Locating representation: Ralph Waldo Emerson, John Brown, and the manifestation of biography

Thumbnail Image
Date
2005-01-01
Authors
Wolfe, Gregory
Major Professor
Advisor
Committee Member
Journal Title
Journal ISSN
Volume Title
Publisher
Altmetrics
Authors
Research Projects
Organizational Units
Organizational Unit
English

The Department of English seeks to provide all university students with the skills of effective communication and critical thinking, as well as imparting knowledge of literature, creative writing, linguistics, speech and technical communication to students within and outside of the department.

History
The Department of English and Speech was formed in 1939 from the merger of the Department of English and the Department of Public Speaking. In 1971 its name changed to the Department of English.

Dates of Existence
1939-present

Historical Names

  • Department of English and Speech (1939-1971)

Related Units

Journal Issue
Is Version Of
Versions
Series
Department
Abstract

This work explores the synthesis of Ralph Waldo Emerson's 1838 address "History" with the life of John Brown. In his address Emerson declares that "there is no history; only biography," and from this statement the foundation for Representative Men is put in place. Although nearly 21 years separate Emerson's lecture from Brown's work in "bloody Kansas" and Harpers Ferry, Brown's warfare for abolition gave Emerson's philosophy of "biography" an identity. In keeping with the concept of "biography," Emerson's overarching principle of "Self-Reliance" often deployed philosophical forms such as "Man Thinking" and "The Hero," but by 1850, Emerson's philosophy was informed by the politics of the day, and "Self-Reliance" became identified with the abolition movement. In an attempt to find an American biography, Emerson aligned himself with one of the country's most radical abolitionists. In Chapter One the author offers an explication of "History," including Emerson's experience in Europe in 1832, and the subsequent anticipation for an American genius. Chapter Two will focus on Emerson choosing Brown as a "representative," thus declaring Brown to be the "true history of the American Republic." In treating Emerson and Brown the writer engages not only major works of the Emerson canon, but lesser known essays and lectures, including "Remarks at a Meeting for the Relief of John Brown's Family" (1859), and "John Brown: Speech at Salem" (1860).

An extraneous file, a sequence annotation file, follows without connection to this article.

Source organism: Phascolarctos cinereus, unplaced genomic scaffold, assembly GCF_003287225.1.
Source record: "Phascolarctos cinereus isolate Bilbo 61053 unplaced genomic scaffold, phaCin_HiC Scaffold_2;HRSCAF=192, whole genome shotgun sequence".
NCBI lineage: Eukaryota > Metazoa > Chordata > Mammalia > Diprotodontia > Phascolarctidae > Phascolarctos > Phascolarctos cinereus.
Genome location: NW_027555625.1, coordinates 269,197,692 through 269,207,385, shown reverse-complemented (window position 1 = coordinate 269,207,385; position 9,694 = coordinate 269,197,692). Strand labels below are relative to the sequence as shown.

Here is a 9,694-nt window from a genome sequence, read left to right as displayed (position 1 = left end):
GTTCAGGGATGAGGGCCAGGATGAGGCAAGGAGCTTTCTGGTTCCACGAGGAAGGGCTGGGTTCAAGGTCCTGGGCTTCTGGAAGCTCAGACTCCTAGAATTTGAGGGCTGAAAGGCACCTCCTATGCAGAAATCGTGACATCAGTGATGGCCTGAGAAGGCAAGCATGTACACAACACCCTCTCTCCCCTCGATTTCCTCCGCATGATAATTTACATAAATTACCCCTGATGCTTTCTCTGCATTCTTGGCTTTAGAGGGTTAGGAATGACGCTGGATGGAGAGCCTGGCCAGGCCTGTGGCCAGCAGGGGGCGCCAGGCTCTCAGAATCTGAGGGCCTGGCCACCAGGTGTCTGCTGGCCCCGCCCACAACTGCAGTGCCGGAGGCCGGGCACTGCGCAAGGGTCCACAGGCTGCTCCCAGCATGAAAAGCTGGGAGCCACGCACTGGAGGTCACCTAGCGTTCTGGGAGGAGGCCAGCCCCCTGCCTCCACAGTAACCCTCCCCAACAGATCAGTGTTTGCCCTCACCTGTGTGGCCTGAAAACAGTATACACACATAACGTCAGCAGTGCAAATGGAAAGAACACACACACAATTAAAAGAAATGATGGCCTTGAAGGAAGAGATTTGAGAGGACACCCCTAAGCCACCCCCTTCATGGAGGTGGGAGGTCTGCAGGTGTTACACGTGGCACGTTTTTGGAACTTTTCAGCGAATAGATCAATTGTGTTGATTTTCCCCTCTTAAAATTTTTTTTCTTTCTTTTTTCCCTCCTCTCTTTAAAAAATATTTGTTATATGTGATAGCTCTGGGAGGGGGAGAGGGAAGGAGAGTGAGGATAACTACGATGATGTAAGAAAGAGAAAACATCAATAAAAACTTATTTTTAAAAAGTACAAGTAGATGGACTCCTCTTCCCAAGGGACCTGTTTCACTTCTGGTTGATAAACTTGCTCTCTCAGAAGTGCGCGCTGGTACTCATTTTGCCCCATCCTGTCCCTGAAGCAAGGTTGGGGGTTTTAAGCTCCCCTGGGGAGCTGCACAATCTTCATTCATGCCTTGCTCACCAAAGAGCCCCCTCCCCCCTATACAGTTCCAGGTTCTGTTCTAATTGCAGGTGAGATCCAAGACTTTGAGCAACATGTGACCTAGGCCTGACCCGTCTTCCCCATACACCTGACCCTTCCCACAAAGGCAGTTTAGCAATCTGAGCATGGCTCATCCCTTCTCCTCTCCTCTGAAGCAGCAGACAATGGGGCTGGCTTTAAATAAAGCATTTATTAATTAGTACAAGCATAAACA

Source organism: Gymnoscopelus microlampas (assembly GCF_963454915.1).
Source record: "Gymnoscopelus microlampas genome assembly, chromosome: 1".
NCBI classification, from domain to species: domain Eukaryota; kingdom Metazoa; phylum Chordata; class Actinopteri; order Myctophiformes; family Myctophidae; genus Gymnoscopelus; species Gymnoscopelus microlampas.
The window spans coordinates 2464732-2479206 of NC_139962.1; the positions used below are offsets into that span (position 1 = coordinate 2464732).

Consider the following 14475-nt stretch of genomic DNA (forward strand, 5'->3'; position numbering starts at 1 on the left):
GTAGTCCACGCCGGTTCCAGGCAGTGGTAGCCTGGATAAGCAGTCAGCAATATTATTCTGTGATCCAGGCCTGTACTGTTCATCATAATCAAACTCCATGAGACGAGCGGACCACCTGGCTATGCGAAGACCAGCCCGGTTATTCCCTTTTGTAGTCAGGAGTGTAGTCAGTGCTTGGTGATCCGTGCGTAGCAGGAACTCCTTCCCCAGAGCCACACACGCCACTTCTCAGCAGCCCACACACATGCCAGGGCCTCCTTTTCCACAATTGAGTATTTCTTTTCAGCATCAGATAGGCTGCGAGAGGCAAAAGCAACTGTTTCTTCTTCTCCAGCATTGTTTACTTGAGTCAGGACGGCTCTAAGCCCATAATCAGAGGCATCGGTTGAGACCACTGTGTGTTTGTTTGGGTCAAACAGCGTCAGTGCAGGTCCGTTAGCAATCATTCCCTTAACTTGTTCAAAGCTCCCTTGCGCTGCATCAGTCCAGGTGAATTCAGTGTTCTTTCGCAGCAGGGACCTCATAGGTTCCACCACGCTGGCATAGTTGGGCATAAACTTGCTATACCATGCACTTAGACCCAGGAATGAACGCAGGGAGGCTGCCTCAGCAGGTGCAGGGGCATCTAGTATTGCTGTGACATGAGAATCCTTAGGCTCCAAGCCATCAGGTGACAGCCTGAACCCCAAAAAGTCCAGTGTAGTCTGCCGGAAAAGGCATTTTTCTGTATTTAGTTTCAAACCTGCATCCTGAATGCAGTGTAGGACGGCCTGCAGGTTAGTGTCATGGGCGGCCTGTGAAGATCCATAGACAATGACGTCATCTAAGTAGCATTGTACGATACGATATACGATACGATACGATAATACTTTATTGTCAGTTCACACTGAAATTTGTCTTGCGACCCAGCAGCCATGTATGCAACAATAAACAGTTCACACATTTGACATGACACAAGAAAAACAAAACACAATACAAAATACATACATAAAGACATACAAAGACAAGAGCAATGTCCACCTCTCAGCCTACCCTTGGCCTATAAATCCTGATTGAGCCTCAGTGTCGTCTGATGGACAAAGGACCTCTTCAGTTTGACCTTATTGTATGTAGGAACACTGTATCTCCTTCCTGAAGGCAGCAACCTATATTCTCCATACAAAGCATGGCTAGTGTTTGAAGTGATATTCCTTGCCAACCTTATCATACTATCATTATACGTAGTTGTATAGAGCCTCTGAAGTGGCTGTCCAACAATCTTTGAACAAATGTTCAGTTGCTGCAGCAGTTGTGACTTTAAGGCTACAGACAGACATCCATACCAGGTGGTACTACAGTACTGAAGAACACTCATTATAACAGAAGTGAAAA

Comments
Description
Keywords
Citation
Source
Copyright
Sat Jan 01 00:00:00 UTC 2005